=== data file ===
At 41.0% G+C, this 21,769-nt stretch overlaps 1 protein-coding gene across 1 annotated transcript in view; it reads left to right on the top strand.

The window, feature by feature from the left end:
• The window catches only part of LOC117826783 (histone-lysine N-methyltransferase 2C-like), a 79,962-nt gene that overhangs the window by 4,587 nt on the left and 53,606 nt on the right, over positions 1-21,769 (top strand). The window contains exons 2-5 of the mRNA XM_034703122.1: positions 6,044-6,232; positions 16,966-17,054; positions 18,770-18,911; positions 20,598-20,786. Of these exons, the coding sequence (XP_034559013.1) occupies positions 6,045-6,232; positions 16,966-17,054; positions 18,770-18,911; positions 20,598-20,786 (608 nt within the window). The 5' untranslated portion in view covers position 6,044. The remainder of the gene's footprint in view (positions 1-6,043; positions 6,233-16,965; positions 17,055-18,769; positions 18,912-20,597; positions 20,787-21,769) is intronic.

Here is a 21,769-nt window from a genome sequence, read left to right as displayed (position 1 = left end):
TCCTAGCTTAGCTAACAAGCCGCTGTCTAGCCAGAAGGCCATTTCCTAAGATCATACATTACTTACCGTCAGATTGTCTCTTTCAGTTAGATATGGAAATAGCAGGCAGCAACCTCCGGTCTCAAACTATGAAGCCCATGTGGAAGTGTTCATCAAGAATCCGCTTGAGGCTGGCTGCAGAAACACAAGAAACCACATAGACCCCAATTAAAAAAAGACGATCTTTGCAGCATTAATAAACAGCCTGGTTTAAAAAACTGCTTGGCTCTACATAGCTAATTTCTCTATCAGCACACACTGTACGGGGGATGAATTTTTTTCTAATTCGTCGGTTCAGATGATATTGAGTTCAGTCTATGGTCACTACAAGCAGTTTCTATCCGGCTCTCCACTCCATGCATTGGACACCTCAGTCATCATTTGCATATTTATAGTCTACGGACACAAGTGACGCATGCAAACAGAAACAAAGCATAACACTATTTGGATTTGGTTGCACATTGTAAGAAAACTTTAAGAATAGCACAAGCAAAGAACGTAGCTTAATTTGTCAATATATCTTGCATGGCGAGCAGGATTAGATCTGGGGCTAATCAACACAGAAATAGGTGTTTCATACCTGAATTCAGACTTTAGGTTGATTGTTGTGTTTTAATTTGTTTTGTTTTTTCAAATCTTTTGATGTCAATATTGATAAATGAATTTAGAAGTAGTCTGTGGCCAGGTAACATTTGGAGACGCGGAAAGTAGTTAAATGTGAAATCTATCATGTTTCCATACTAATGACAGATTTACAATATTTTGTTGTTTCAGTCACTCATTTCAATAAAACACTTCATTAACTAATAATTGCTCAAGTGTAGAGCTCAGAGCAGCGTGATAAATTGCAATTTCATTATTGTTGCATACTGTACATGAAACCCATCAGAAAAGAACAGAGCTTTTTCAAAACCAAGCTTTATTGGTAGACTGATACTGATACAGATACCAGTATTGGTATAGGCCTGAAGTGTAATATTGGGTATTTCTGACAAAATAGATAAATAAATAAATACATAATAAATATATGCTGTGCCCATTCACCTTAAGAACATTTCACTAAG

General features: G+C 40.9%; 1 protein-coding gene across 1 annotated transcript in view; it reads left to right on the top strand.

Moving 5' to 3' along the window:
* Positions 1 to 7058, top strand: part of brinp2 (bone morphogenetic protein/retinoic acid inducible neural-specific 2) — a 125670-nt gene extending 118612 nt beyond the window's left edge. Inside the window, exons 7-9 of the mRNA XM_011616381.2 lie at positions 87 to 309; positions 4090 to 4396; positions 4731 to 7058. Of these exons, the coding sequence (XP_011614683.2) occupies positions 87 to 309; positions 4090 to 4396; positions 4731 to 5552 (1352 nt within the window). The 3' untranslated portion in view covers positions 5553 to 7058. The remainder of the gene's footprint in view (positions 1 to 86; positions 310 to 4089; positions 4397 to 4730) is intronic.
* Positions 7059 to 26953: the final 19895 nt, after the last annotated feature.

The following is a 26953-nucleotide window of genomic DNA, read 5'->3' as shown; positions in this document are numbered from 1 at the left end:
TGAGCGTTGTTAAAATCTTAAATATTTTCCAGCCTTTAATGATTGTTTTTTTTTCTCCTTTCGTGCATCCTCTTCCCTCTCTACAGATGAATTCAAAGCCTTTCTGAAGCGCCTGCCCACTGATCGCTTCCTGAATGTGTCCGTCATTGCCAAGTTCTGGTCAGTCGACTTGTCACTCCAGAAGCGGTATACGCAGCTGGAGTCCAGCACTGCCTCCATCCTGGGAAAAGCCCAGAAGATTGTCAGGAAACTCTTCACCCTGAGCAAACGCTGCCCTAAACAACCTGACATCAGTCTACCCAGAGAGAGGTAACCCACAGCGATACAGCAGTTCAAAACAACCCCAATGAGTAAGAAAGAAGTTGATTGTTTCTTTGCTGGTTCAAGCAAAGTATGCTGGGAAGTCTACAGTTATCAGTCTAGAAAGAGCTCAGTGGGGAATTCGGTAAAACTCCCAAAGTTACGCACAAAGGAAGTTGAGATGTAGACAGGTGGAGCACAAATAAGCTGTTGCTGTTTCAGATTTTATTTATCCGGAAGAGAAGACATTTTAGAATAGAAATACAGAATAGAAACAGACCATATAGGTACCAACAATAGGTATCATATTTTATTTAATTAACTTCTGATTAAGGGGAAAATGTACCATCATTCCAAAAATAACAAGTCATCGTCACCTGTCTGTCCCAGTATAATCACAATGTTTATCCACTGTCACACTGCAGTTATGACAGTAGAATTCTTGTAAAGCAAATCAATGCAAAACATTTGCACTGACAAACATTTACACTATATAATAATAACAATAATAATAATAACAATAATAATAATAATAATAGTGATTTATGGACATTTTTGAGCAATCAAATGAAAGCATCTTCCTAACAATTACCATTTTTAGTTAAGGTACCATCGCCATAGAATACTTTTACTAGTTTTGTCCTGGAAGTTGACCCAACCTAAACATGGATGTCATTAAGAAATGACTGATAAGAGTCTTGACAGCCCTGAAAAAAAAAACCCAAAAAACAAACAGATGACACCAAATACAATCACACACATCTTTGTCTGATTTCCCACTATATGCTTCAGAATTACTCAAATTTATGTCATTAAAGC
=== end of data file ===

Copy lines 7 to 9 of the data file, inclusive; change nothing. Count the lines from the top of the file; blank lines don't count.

Moving 5' to 3' along the window:
* Positions 1 to 7058, top strand: part of brinp2 (bone morphogenetic protein/retinoic acid inducible neural-specific 2) — a 125670-nt gene extending 118612 nt beyond the window's left edge. Inside the window, exons 7-9 of the mRNA XM_011616381.2 lie at positions 87 to 309; positions 4090 to 4396; positions 4731 to 7058. Of these exons, the coding sequence (XP_011614683.2) occupies positions 87 to 309; positions 4090 to 4396; positions 4731 to 5552 (1352 nt within the window). The 3' untranslated portion in view covers positions 5553 to 7058. The remainder of the gene's footprint in view (positions 1 to 86; positions 310 to 4089; positions 4397 to 4730) is intronic.
* Positions 7059 to 26953: the final 19895 nt, after the last annotated feature.